CrankTank, Part II

CrankTank, Part II

Gravel riding is like mountain bike riding in a really interesting way. While at some level all roads bear something in common—a flat, straight road in Alabama is not all that different from a flat, straight road in Anaheim—because of how different the geography and geology can be from one region to another, every time I do a gravel ride in a different state, it’s always an education in learning to how to handle a gravel bike on a new surface.

Galena Lodge is a pretty interesting operation northeast of Ketchum, Idaho, on Why 75. It’s mostly a winter sports destination. They’ve got 50km of trails groomed for Nordic skiing—both classic and freestyle. There are also snowshoe trails for people to explore during the winter. In the summer, they switch to mountain bike riding, horseback riding, and hiking, plus a kids’ camp, not to mention a coveted place for weddings and receptions. While it’s easy enough to drive up there, we picked a spot just out of town to hop on gravel bikes from Moots and Turner and ride up to the lodge for lunch.

My ride for the morning was a titanium Turner Cyclosys. In talking to David Turner about the bike he cautioned me against calling it a gravel bike. In his mind, the Cyclosys is meant to be a versatile drop-bar bike, as adept at taking in a group ride while running 28mm tires as it is on a cyclocross course or taking in a milder gravel event. With a max tire clearance of 38mm, he doesn’t think of it as a gravel bike, which in his view would have a longer wheelbase and lower bottom bracket than the Cyclosys does. I’ll get to more about that in a sec.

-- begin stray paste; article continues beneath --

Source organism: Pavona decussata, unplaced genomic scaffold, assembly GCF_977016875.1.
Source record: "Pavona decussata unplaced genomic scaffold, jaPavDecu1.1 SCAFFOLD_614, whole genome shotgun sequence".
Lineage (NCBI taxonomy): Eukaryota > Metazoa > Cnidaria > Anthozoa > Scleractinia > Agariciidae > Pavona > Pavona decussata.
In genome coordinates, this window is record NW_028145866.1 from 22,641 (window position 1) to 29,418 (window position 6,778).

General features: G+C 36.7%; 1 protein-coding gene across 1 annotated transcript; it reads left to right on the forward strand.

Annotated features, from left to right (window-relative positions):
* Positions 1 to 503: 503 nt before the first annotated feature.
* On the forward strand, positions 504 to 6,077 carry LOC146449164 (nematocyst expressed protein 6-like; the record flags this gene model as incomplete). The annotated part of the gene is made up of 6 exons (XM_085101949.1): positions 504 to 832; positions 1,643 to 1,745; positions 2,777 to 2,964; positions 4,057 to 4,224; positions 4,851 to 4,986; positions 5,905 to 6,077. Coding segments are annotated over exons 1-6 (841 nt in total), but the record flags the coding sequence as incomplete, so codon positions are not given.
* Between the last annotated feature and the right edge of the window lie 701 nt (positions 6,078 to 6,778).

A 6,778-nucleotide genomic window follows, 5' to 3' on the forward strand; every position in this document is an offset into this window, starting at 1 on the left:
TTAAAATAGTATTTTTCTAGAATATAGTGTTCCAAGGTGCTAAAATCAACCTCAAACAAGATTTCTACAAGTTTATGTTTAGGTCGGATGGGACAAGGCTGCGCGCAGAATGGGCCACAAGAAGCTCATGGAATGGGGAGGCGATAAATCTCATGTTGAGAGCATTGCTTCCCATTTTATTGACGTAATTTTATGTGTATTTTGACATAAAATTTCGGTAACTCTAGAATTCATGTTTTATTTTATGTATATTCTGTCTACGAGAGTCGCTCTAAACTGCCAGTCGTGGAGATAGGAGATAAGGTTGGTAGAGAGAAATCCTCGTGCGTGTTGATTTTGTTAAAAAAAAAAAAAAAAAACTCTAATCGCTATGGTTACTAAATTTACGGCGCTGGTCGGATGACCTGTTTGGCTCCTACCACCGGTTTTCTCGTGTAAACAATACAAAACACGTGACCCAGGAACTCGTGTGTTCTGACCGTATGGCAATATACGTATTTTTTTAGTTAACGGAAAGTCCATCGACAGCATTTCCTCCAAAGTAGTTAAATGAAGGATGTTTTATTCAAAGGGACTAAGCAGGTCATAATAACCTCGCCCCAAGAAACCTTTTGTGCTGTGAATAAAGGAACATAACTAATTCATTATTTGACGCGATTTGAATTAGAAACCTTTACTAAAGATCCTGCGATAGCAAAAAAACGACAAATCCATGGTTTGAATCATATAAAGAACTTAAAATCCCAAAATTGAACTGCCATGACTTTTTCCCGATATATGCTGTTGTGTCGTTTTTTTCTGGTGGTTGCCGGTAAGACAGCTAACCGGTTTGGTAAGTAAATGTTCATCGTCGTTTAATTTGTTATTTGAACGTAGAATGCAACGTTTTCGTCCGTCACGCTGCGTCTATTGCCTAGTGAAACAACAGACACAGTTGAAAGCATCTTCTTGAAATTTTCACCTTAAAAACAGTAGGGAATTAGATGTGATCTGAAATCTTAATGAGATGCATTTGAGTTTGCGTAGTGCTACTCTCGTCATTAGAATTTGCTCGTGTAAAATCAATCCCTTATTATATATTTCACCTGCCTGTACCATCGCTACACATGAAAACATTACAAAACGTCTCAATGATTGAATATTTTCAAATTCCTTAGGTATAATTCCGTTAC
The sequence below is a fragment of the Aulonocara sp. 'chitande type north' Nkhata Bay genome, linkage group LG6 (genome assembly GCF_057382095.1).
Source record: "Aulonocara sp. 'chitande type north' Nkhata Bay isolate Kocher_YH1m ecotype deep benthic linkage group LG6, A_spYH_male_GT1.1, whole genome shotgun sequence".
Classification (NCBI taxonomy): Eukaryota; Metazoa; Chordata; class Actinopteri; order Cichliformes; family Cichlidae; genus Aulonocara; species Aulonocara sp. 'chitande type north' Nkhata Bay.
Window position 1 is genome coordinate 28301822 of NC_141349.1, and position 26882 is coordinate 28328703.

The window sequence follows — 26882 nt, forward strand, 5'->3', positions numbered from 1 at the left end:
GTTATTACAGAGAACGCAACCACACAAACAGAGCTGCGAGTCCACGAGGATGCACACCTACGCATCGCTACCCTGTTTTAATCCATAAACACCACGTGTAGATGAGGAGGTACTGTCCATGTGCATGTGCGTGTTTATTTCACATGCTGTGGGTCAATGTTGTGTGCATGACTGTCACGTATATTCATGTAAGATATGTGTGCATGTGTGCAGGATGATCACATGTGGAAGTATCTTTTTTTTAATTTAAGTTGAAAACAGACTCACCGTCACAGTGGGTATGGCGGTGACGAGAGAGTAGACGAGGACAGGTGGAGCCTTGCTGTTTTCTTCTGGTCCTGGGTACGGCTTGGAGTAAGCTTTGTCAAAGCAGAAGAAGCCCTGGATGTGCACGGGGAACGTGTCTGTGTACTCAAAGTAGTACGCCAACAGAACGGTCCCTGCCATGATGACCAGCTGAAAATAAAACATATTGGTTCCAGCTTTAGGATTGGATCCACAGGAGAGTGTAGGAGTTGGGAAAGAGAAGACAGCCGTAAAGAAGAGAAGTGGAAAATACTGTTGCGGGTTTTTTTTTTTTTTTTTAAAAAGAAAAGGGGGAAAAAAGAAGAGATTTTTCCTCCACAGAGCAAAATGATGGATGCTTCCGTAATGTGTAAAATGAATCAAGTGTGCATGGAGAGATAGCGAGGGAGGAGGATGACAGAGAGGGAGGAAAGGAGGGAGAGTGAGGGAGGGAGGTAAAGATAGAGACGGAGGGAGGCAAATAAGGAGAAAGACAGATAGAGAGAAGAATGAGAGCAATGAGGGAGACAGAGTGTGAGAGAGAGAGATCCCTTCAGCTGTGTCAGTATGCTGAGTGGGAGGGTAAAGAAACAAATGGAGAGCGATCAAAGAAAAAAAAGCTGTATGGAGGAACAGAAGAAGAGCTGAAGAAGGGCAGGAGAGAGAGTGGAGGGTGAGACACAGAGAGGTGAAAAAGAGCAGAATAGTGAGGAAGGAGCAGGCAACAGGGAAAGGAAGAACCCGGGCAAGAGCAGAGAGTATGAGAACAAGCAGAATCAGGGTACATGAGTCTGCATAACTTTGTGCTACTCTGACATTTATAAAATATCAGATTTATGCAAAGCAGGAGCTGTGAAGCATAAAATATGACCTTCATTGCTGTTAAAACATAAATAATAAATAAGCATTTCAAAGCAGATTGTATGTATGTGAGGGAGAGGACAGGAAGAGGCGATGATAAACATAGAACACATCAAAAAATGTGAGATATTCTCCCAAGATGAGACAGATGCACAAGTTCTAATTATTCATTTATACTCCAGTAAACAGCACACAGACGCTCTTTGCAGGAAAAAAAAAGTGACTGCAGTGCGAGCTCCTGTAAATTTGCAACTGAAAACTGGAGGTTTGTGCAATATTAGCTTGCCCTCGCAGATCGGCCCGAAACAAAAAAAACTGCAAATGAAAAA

Up until now, the Cyclosys has been an aluminum bike. The new titanium version holds the promise of being a more comfortable and durable bike compared the the existing aluminum version. As I haven’t actually had a chance to ride the aluminum Cyclosys, I can’t say that the ti version is more comfortable, but what I can say is that it is a reasonably comfortable bike.

In looking the bike over, the weld quality was very high and the internal routing kept the bike looking clean (not to mention easy to pick up and put on a shoulder). The frame takes flat-mount disc brakes, is 142×12 thru-axle, and features a press-fit bottom bracket. The bike comes in six sizes, from XS to 2XL. The tubing is ovalized at the BB to increase the frame’s stiffness. Nice touch.